Categories: Metaphysical & Visionary, Science Fiction
Tags: metaphysical science fiction, parallel world, Richard Bunning, second life, Space and Time, Speculative Fiction
Author: Richard Bunning
Murdered, Rodwell awakes to a second life on a parallel world. By the time he understands that this isn't home he is himself being pursued as a killer. How could a story from a parallel world reach us from the body, from the stored cadaver of a dead man? That wouldn’t be possible, right? Well, anything is possible in fiction, and who knows? People don’t suddenly appear in our world, as either children or adults, arriving from another existence. Of course they don’t. There aren’t people, with no history, no family, no identity, totally alienated from society, being immediately pursued as terrorist killers, are there? That wouldn’t be credible would it? Especially if they had ‘arrived’ naked, bewildered, claiming to be looking for a home that doesn’t exist, and conversing in an unknown language about stuff that seems like pure fantasy? This wouldn’t happen, especially if they had never been seen, ever, by anyone, until just two days before. This book must be fiction, mustn’t it? But then again, there is an underlying logic. Perhaps there is even a ‘God-given’ reason. But there can’t be, can there?
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Review by Tahlia Newland.
October 10, 2012
Another Space in Time is an interesting and somewhat surprising story that I really enjoyed. It begins at a slow pace, but after the attack on the Grange, I couldn’t put the book down.
A man called Rodwell wakes up in a parallel world after being assassinated on earth. While Rodwell slowly became accustomed to his new surroundings and indulged in long philosophical discussions, I wondered where the story was going. It seemed that he had arrived, not in heaven, but in a beautiful, sleepy place with none of the ills of our world. About one quarter of the way in, we realise how wrong fist impressions can be. A kidnap, a killing and a case of mistaken identity catapult Rodwell and the reader into a roller coaster of events that, since the police are pursing him as a murderer and terrorist, it seems unlikely he can escape alive. What eventuates is a fast paced, well written, highly unpredictable story in which Rodwell is forced to use all his resources in a bid to sort out the mess.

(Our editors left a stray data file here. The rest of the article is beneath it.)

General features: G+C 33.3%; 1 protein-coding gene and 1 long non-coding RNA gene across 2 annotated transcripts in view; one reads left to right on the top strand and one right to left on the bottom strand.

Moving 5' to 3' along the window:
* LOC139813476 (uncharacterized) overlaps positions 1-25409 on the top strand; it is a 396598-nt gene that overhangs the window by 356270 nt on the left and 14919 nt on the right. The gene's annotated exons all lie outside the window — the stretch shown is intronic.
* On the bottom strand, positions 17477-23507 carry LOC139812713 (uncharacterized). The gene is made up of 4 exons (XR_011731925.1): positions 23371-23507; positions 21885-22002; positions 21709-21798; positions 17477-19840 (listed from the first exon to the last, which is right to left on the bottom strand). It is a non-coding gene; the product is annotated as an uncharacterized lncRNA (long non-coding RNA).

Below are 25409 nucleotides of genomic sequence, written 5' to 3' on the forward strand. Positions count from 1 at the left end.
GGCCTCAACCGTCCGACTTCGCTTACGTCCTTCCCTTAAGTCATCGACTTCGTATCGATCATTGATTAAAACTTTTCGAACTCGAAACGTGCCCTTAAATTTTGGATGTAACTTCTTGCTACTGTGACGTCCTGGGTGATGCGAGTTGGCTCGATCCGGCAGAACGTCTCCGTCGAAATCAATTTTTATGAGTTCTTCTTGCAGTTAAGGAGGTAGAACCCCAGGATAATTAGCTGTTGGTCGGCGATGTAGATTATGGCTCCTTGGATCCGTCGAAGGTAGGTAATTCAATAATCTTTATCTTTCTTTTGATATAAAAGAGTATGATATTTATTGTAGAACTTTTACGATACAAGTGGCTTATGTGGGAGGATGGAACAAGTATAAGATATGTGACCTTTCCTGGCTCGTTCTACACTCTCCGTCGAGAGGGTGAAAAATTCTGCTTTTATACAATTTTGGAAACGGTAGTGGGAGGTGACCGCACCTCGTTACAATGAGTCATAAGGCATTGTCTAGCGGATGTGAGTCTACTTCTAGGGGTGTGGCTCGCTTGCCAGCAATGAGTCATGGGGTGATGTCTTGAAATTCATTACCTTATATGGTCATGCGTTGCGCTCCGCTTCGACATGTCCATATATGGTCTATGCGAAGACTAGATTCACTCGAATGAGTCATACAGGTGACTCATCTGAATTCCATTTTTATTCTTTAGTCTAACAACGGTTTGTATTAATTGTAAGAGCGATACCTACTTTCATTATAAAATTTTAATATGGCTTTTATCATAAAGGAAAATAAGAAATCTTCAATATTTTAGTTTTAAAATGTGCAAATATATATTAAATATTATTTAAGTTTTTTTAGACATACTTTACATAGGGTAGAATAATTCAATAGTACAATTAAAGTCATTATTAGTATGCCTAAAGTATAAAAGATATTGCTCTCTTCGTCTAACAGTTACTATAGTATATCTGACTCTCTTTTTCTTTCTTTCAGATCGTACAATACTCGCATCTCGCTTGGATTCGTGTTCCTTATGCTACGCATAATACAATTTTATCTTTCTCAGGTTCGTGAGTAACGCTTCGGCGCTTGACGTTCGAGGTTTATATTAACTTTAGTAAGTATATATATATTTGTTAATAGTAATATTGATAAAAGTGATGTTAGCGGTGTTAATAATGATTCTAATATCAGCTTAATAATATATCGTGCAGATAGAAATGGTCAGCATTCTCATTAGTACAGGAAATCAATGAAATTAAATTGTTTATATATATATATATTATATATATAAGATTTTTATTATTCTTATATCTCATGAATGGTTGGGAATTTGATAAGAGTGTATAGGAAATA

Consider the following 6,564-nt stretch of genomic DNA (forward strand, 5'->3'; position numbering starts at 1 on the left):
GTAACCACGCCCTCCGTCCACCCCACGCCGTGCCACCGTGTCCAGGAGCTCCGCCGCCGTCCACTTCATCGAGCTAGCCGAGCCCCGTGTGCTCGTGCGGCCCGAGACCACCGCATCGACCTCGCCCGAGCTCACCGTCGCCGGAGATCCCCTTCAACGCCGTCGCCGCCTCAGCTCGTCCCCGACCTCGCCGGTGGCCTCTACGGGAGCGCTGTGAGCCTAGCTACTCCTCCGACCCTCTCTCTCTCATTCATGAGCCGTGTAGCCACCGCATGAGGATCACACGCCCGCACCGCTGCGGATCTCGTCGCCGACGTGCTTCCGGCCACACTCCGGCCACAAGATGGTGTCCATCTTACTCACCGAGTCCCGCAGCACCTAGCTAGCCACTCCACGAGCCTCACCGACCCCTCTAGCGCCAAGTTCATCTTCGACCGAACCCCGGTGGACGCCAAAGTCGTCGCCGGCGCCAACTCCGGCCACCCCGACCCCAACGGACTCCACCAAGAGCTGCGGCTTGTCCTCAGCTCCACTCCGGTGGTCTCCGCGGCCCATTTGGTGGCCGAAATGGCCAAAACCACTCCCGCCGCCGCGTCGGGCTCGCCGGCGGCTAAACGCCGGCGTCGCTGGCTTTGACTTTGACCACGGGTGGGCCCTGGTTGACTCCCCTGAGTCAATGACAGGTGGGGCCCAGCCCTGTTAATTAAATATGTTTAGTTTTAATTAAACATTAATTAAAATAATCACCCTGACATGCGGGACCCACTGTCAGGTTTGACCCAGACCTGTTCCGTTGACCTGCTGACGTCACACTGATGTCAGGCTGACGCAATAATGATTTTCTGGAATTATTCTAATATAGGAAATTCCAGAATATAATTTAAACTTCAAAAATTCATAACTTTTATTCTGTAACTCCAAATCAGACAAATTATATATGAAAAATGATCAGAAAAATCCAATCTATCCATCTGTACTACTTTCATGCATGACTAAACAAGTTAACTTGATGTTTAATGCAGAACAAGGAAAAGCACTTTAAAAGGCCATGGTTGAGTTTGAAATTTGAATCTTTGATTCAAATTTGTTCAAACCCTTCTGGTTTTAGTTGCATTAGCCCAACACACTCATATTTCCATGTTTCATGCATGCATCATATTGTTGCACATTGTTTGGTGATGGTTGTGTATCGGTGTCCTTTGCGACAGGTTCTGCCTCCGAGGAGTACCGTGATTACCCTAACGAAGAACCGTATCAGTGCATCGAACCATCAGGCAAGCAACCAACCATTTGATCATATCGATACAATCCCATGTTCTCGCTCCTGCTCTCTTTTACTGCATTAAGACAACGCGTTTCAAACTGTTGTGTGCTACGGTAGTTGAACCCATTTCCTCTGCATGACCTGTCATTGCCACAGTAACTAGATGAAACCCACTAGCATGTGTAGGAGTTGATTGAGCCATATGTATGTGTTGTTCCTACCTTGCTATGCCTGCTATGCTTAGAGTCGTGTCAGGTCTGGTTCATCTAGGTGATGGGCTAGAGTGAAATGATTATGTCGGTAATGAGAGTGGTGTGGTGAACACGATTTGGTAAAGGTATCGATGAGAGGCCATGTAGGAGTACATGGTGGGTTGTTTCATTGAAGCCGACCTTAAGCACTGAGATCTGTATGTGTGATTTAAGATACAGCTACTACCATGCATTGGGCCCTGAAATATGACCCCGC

Rodwell is a likeable character and one who gained my respect early on as an astute thinker. He manages to escape various situations where I could see no possible hope for him. I congratulate the author on his skill in working out the intricacies of the plot. The secondary characters are also well-drawn and we get to know and care about them quickly. Lucy is a particularly endearing character, one we come to care about deeply, thus we feel deeply Rodwell’s pain at her disappearance and the trials she goes through.
Although science fiction in setting (it’s in another galaxy with a pulsar as a sun), it’s basically a crime mystery written from the point of view of the accused. What makes this story different from any others I’ve read in these genres is the philosophical speculation of the main character. The concept of those who meet an untimely death having another chance in a new world is an interesting one, and for our philosophically inclined hero, it—along with a rather limited understanding of evolutionary theory—convinces him of the existence of God. The seemingly irrefutable existence of life after death raises questions about the sanctity of life which come to our hero when events force him into a position where he may have to kill or be killed. He reflects on how religious fanatics could use such knowledge to justify killing those they don’t agree with, and concludes that this is why God makes this knowledge unavailable to us.
I found this a highly intelligent book that, along with giving the reader a jolly good tale, provides food for thought and contemplation. It gives insight into the challenges and prejudices faced by new arrivals in a culture, and, in my family, it stimulated a discussion on the details of evolutionary theory.
The writing is flawless, as is the world building—Bunning has worked out all the details of a planet in the asteroid belt of a pulsar star. The only problem with the book is that the beginning may just be a little too slow for some, however, its initial leisurely and amiable pace does give us time to get to know the main characters and makes the shock of reality crashing in that much more chilling.
I highly recommend it for anyone who likes conceptual, scientific and philosophical challenges, or simply fancies a crime mystery in a sci fi setting. I give it 5 stars and a place on the Awesome Indies listing. I notice that there’s a second book out in the series, and I look forward to reading it.